On the following weekend, we went back to the unit for the "Day of Instruction" (or something along those lines), which was pretty much a short "course" for them to teach them how to meet with their "Prayer and Share" groups. We discussed the structure of the meetings, the dos/don'ts, etc. I was able to give a talk on "study", the purpose of which was to encourage the guys to read the Bible and other books that would further them in the knowledge of Christ, and also to encourage them to share with each other what the Spirit reveals to them in their studies. It was great seeing the guys again. God willing, I'll be going back with the team on the 12th of December for a Christmas holiday party. I'll keep you posted.


Just this past Thanksgiving weekend, I had the chance to visit my sister in Atlanta. I met her boyfriend for the first time, who seems to be a nice guy, which makes me happy for my sister. We spent Thanksgiving day at his dad's place. The family showed me great hospitality, and I had a great time. We ate a lot, watched the Dallas Cowboys game, and played a card game called "Golf".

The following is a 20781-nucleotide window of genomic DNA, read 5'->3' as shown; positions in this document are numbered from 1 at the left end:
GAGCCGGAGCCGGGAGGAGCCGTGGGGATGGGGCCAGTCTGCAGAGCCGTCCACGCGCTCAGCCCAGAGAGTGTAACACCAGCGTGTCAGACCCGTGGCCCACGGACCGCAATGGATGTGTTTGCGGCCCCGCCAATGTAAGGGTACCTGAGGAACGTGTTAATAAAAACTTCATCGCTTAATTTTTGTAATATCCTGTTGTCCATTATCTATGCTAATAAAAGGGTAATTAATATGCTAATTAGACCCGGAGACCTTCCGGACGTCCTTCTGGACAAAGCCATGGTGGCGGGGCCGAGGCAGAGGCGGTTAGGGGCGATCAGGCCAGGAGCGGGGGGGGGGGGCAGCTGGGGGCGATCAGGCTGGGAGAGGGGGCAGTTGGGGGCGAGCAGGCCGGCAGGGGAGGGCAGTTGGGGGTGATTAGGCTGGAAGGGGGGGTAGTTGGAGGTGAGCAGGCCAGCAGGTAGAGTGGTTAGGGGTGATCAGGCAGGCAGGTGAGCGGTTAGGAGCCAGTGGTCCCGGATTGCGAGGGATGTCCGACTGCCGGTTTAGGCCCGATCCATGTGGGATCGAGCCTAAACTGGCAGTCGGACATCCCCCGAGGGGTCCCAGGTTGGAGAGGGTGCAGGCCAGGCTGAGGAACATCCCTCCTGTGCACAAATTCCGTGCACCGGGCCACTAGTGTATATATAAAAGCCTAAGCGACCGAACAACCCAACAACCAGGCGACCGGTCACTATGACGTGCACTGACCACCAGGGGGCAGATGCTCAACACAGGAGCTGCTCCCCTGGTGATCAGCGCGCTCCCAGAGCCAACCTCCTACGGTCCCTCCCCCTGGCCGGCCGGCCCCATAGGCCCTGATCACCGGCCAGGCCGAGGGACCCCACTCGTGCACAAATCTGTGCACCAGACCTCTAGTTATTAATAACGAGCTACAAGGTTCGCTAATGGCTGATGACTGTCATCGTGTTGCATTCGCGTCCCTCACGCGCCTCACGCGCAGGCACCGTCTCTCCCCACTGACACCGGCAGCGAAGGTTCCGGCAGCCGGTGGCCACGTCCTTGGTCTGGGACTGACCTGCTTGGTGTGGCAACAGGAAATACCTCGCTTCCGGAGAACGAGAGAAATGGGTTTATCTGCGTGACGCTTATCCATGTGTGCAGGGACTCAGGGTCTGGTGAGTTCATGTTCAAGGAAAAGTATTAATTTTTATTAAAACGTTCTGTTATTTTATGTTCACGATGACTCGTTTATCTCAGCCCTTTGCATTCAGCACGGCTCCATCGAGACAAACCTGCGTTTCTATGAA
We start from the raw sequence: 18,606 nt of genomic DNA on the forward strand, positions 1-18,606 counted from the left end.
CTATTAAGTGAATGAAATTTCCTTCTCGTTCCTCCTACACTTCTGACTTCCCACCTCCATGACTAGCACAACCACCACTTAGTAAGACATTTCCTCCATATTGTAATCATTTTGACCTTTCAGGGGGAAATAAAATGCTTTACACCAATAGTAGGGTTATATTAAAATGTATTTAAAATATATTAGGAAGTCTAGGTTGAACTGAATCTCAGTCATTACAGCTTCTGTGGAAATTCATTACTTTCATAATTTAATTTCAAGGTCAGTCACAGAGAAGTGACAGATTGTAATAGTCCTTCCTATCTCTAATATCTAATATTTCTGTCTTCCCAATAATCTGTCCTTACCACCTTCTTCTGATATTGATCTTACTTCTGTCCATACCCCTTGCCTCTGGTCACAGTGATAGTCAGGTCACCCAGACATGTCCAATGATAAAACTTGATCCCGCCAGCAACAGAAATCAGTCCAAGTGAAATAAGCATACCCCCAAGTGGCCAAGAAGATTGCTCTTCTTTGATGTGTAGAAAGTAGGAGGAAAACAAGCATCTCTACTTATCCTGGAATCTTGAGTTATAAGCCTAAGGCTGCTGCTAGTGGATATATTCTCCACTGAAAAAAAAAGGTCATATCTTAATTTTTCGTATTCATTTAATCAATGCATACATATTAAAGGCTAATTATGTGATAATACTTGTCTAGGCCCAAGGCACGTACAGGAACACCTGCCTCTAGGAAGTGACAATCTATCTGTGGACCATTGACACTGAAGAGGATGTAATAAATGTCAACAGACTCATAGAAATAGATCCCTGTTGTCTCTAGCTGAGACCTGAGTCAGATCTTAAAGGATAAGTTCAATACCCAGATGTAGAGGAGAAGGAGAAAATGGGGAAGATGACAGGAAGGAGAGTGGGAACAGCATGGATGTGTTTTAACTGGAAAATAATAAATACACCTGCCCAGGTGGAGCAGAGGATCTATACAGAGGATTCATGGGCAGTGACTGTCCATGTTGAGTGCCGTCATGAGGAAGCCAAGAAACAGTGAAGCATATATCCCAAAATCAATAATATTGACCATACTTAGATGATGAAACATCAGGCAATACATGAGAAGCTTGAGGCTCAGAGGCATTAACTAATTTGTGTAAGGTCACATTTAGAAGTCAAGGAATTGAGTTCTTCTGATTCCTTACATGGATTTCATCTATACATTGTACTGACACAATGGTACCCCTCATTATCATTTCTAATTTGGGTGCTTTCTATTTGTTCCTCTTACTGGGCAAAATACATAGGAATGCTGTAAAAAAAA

On Friday, we pretty much chilled for most of the day, running errands and whatnot (that was after my sister and her boyfriend went Black Friday shopping at some ridiculously early hour). I treated them to Vietnamese food for lunch, which was interesting since it was the first time my sister had Vietnamese food. I had tried to get her to eat it in the past, but she acted like she found it disgusting or something. So, since we were hungry, I figured it was a good idea to tell her I'd pay for lunch if she just gave it a chance. She had Phở Tái Chín, and even tried some of my Phở Bò Kho, and she seemed to love it. She even took a copy of the menu home. ;-)